Last Friday’s inauguration of our country’s 45th president went smoothly—on the dais. Outside the mall in Washington D.C. and around the country, there were those who were exercising their First Amendment right to protest. The transition of political power will likely be more contentious, given the parties’ differences. The stock and bond markets are undergoing a transition of their own.
While the stock market’s initial reaction to Trump’s election was negative (for hours only, in overnight trading), enthusiasm over an easier regulatory environment and a reduction in corporate taxes quickly lifted equity prices. Stocks also benefitted from a continuation of positive economic surprises throughout November and December. However, since that initial enthusiasm, the markets are transitioning to a “show-me” period.
One of the largest beneficiaries of the market rally was financial stocks. The exchange-traded fund (ETF) that follows regional bank stocks is an example. These banks are smaller than the global behemoths like JP Morgan, Citi and Goldman Sachs and may benefit more from the change in fiscal policies and regulation. The chart below shows the performance of the index ETF from the end of October through last Friday. Through the first week of December, the stocks in this index returned 30%. Since then, they’ve traded down, yet still remain 24% higher.
So why the waning enthusiasm? Two reasons, really. First, interest rates continued to rise after the election as bond investors anticipated a lift in economic activity and inflation due to the new policies. Higher interest rates are good for bank profits. As Congress got back to work in early January, the usual political wrangling caused bond yields to decline by about .2% and so the benefit for banks was smaller. Also, it remains unclear how quickly new policies will be implemented, which has slightly dampened the initial enthusiasm stock investors were feeling. The transition from promise to policy will likely continue to create market volatility.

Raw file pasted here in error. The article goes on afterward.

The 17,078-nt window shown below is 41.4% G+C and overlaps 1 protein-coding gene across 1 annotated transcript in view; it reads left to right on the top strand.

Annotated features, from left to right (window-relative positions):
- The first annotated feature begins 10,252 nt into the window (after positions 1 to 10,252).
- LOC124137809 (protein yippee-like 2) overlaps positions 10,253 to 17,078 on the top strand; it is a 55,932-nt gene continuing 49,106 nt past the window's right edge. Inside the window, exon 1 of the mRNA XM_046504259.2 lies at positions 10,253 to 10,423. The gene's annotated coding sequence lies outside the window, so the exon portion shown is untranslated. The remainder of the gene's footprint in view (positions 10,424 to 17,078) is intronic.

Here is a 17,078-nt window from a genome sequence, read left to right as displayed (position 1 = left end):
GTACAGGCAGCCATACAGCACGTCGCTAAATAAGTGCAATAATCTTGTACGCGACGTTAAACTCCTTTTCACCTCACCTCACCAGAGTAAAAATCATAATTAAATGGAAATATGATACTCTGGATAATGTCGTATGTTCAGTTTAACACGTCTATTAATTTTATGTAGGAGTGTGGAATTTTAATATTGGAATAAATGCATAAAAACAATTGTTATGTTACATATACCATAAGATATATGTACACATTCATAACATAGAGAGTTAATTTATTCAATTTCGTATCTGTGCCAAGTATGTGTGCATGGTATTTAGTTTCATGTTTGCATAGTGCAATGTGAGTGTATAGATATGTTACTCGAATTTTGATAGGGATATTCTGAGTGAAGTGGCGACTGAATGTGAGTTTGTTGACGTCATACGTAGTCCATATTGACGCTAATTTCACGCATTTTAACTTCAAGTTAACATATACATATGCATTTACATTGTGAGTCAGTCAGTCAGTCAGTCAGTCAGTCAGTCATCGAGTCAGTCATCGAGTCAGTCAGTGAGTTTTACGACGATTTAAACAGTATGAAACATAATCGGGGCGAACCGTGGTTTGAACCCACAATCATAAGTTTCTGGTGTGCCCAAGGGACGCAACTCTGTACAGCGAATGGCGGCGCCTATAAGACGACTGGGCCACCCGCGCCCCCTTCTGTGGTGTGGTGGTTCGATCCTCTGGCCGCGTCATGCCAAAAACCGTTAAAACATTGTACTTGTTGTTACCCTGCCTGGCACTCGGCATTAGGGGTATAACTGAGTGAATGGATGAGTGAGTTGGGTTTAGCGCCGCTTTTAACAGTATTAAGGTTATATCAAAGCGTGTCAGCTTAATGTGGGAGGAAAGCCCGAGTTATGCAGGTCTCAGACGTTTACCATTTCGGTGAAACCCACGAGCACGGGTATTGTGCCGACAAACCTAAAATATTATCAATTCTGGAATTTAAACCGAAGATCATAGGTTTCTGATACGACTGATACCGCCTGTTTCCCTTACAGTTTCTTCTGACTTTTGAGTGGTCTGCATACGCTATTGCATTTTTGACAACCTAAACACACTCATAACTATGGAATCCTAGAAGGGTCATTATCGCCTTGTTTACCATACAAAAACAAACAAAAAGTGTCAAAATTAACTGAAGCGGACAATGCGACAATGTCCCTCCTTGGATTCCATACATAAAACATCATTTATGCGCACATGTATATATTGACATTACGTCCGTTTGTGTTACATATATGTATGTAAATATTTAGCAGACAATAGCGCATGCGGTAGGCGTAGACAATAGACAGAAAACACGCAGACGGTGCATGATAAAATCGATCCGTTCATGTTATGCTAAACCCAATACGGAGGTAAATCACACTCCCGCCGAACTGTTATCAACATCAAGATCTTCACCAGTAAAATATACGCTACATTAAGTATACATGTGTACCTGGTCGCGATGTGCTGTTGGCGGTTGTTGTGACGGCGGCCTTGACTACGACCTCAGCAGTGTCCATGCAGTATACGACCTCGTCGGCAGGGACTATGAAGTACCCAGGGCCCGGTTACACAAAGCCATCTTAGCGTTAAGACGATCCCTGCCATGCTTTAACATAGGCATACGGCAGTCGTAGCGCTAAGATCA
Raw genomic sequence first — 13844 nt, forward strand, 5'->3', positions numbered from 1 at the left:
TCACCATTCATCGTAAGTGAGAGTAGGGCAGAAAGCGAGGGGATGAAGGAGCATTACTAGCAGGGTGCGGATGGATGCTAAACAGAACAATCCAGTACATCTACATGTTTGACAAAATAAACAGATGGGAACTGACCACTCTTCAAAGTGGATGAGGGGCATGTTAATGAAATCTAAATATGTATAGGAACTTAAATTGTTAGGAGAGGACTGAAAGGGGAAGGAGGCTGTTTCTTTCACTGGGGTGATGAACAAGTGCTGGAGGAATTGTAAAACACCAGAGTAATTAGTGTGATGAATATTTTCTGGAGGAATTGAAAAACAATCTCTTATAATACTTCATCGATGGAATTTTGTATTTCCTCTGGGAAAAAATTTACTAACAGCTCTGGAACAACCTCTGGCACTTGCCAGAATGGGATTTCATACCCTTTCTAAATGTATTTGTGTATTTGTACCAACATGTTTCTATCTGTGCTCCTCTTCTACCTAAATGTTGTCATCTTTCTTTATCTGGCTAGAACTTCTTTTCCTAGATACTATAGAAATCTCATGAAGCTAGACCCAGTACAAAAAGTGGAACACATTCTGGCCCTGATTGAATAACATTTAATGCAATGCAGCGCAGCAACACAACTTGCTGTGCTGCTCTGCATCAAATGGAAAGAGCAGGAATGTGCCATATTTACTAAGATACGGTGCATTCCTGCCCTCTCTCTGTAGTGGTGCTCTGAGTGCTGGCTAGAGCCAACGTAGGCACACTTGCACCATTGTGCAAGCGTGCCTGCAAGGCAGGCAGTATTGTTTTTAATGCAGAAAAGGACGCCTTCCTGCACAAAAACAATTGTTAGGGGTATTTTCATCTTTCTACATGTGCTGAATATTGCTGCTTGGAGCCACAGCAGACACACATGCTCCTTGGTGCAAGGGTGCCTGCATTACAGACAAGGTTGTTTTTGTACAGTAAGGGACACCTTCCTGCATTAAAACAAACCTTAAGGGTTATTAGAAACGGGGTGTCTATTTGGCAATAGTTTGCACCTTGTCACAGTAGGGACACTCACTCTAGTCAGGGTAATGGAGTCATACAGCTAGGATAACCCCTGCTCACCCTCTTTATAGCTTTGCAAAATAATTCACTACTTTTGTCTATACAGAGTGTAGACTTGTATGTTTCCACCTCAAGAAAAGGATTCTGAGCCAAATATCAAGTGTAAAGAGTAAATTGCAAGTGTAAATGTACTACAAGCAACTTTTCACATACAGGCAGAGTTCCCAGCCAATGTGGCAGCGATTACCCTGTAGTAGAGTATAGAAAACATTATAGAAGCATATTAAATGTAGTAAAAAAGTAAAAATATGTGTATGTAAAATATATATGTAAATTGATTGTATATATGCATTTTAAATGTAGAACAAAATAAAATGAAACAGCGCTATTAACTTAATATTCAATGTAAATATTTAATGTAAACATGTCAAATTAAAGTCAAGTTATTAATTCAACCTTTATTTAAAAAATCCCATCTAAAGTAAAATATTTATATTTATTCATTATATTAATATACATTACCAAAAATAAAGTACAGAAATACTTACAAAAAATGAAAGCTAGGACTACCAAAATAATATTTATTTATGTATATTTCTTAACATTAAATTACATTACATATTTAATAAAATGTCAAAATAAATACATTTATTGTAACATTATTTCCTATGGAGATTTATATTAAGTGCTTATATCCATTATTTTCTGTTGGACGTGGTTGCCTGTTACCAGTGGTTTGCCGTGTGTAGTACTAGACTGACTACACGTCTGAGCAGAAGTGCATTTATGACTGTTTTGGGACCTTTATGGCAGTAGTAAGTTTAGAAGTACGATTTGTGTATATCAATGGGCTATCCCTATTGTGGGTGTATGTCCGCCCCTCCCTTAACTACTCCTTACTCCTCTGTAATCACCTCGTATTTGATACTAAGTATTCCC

The Fed’s Transition
The Federal Reserve, our U.S. central banker, responsible for setting short-term interest rates, raised rates in December of last year. This was done at a time when economic data was continuing to improve and inflation was moving toward its target level of 2%. The combination of this move and the election accelerated the sell-off in bond prices, raising yields. The Fed’s transition from easy money and low interest rates to a more “normalized” environment won’t be smooth.
Many bond investors pointed to the Fed’s statement in December that it anticipates raising rates two to three times in 2017, and the market priced those hikes accordingly. However, keep in mind that the Fed proposed more hikes in 2016 and only raised rates once. Its actions are dependent upon the actual performance of the economy and the pace at which inflation rises.
One reason to be careful about translating the recent rise in inflation forward through this year has to do with the effect that energy prices have had on inflation. Last week, the Consumer Price Index (CPI) data was released. The index rose .3% in December and 2.1% for the prior 12 months, just slightly above the Fed’s target (it uses the personal consumptions expenditure index as its preferred measure, which sometimes differs from the CPI measure).
Remember, oil prices averaged $35 per barrel in December of 2015 and then declined to near $25 per barrel during the first quarter last year. With prices near $52 per barrel now, year-over-year energy price inflation will accelerate until we get to the middle of this year.
As you can see in the chart below, the price of oil was near $50 by June of last year. This means that by June of this year, the price increase will be near 0% if oil prices remain stable. The contribution to annual inflation could be substantially less and inflation could begin to decelerate mid-year.
Bond investors will be watching inflation measures for signs of acceleration. The transitory nature of energy price inflation may provide an offset to inflation that could come from heightened economic activity due to new fiscal policies. However, it seems more likely that those policy benefits will come in 2018, suggesting that bond yields may remain more stable than investors currently anticipate.
Time will tell. The new administration promises that the pace of change will come quickly. It seems that markets will have as difficult a time interpreting the new pace of play as the press may. If the administration gets cooperation from Congress to implement changes as swiftly as it would like, the transition to a faster growth economy could be quicker, raising prices for stocks and yields for bonds.